There’s something else about this film that I wanted to talk about and give it its own spotlight. You see, more often than not, superhero trilogies (particularly with solo heroes) tend to follow a pattern: Part 1 is the origin story, Part 2 shows us our hero without powers and Part 3 confronts out hero with a dark mirror. We see it in the first superhero trilogy, the Salkind-produced Superman I, II and III, we see it in Sam Raimi’s Spider-Man 1, 2 and 3, X-Men Origins: Wolverine, The Wolverine and Logan, Iron Man 1, 2 and 3…I could go on. Black Panther does something amazing in that it gives us all three in one film. We see how T’Challa gets his power and how he rises to the throne. We see him lose his powers and his throne…and all that is done to him by his own dark mirror…the character of Erik Stevens A.K.A Killmonger. What makes this a major feat is that writer/director Ryan Coogler at no point makes this feel like such a dense, crammed together movie. At no point are we the audience just shuffled from plot point to plot point…it all feels like a singular story with the aforementioned character arcs that most superhero films take multiple movies to traverse wrapped and woven throughout a crafted film. Looking at this in the context of Superhero Films as a genre, we may be looking at a paradigm shift and a means for the genre to survive. Black Panther in its first film has already hit the usual story beats and as such, hopefully, a sequel can take us somewhere new.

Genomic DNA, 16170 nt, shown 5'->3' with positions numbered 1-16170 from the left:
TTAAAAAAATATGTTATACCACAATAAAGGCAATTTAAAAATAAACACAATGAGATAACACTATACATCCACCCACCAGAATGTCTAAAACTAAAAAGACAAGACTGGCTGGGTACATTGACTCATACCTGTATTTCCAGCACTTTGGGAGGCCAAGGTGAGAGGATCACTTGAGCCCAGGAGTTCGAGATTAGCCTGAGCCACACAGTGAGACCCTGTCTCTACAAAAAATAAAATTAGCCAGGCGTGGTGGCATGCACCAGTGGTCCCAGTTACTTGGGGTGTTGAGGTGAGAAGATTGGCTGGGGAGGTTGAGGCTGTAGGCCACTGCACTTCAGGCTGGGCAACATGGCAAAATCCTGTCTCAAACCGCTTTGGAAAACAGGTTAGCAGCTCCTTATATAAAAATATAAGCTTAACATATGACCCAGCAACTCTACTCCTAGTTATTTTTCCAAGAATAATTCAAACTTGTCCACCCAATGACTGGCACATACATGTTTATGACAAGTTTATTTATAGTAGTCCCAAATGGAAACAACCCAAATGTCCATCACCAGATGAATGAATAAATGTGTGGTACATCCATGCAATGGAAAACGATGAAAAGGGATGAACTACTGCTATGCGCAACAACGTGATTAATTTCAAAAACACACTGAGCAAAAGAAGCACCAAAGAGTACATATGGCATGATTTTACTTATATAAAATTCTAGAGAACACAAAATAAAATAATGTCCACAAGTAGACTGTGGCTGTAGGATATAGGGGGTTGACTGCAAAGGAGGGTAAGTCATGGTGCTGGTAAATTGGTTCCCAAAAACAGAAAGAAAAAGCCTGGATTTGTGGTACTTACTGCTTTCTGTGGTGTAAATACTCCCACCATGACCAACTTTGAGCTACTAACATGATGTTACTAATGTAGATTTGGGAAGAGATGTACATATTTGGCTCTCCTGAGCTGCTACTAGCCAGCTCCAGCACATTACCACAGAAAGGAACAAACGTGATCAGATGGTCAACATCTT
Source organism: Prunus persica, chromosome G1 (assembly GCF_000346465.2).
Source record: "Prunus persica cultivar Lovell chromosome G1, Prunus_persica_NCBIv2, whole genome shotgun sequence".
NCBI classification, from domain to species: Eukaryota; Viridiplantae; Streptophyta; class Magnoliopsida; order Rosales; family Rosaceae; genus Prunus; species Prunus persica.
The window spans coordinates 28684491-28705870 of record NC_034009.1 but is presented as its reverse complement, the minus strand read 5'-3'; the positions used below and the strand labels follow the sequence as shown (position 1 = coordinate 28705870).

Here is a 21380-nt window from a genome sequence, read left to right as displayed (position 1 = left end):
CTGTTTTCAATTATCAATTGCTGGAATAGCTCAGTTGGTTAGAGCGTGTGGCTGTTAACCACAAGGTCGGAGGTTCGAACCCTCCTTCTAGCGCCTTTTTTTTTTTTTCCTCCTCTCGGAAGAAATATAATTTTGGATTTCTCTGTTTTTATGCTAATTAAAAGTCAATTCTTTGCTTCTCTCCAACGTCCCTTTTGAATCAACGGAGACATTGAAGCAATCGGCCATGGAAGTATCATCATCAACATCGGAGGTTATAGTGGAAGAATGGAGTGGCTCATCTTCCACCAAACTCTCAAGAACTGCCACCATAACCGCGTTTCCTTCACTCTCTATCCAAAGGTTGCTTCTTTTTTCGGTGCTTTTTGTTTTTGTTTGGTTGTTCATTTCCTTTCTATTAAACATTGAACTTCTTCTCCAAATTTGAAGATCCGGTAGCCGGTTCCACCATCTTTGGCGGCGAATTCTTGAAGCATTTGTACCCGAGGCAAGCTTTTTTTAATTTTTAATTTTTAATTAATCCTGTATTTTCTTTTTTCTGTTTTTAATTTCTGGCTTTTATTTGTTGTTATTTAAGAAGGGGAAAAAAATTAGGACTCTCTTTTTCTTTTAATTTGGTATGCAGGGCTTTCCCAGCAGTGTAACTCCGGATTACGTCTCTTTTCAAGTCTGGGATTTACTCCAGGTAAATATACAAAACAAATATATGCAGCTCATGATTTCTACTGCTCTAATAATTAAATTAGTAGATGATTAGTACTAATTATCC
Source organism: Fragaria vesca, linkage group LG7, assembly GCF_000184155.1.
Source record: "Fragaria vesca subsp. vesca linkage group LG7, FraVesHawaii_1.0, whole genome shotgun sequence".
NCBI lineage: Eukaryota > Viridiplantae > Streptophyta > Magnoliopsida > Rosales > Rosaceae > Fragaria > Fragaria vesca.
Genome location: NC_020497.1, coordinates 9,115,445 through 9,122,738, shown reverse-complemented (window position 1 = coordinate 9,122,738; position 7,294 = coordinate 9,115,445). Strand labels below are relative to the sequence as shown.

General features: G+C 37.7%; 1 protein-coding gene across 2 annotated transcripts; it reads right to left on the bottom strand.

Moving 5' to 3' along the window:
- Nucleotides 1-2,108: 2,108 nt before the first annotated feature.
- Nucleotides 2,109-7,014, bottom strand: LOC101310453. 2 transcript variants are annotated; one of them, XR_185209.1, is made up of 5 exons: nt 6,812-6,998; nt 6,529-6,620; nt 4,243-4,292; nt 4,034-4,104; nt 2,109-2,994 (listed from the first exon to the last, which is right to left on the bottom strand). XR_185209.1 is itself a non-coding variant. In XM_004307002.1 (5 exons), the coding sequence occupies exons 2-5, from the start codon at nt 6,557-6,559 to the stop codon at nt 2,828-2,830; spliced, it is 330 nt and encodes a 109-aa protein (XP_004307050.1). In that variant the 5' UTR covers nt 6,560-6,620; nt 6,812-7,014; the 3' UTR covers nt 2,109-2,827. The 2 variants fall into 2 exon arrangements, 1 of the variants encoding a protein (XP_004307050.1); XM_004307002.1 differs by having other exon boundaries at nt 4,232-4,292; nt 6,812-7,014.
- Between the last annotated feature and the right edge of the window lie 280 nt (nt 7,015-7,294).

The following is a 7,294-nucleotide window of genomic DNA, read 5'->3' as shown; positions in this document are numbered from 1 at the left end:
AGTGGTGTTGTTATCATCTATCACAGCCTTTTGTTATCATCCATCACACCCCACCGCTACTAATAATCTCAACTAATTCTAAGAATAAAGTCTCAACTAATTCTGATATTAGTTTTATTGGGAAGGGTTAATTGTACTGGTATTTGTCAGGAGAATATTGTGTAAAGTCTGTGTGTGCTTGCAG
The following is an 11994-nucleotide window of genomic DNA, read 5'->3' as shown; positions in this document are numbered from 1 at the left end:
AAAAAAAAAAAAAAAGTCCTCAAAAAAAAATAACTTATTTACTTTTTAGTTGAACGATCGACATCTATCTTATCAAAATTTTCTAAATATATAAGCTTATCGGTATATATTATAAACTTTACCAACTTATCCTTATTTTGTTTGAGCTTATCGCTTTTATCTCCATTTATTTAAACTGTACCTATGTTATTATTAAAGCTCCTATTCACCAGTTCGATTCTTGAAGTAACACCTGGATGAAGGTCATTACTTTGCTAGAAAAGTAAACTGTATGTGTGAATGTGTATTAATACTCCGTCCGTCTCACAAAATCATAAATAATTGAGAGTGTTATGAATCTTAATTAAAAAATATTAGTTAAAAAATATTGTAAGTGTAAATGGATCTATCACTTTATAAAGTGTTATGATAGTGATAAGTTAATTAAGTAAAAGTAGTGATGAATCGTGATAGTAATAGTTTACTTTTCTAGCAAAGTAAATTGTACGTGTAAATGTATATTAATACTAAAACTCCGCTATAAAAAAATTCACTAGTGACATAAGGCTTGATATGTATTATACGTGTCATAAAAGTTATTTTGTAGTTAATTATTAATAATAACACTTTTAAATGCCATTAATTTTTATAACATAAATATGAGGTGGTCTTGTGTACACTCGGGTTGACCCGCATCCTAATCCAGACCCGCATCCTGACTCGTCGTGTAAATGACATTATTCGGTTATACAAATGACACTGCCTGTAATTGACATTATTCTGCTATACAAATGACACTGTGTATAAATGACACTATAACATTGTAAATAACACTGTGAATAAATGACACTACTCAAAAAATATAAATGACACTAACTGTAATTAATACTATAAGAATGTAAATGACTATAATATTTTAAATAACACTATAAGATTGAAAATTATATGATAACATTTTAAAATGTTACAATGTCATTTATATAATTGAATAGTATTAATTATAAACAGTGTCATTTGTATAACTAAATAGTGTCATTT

I also wanted to take a moment to point out just how damn Bondian the film is in some aspects. We have our Q moments, we have our globetrotting…from Wakanda to the US to South Korea to Austria. I gotta admit, the Austria bit in particular can certainly be read into…as it is there that Wakanda reveals itself…the United Nations in Vienna…not the headquarters in New York. But even if you leave that particular thread alone, we’re still shown that Black Panther is a hero to the world…not just America. In some ways, it’s a refreshing thing to see. I’m dove-tailing a bit here though. Back to Bond, sure, it’s nothing new as Bond films have been with us for 50 years plus…but it’s not an approach anyone would immediately associate with T’Challa and it works so well. That’s another feather for Coogler’s cap.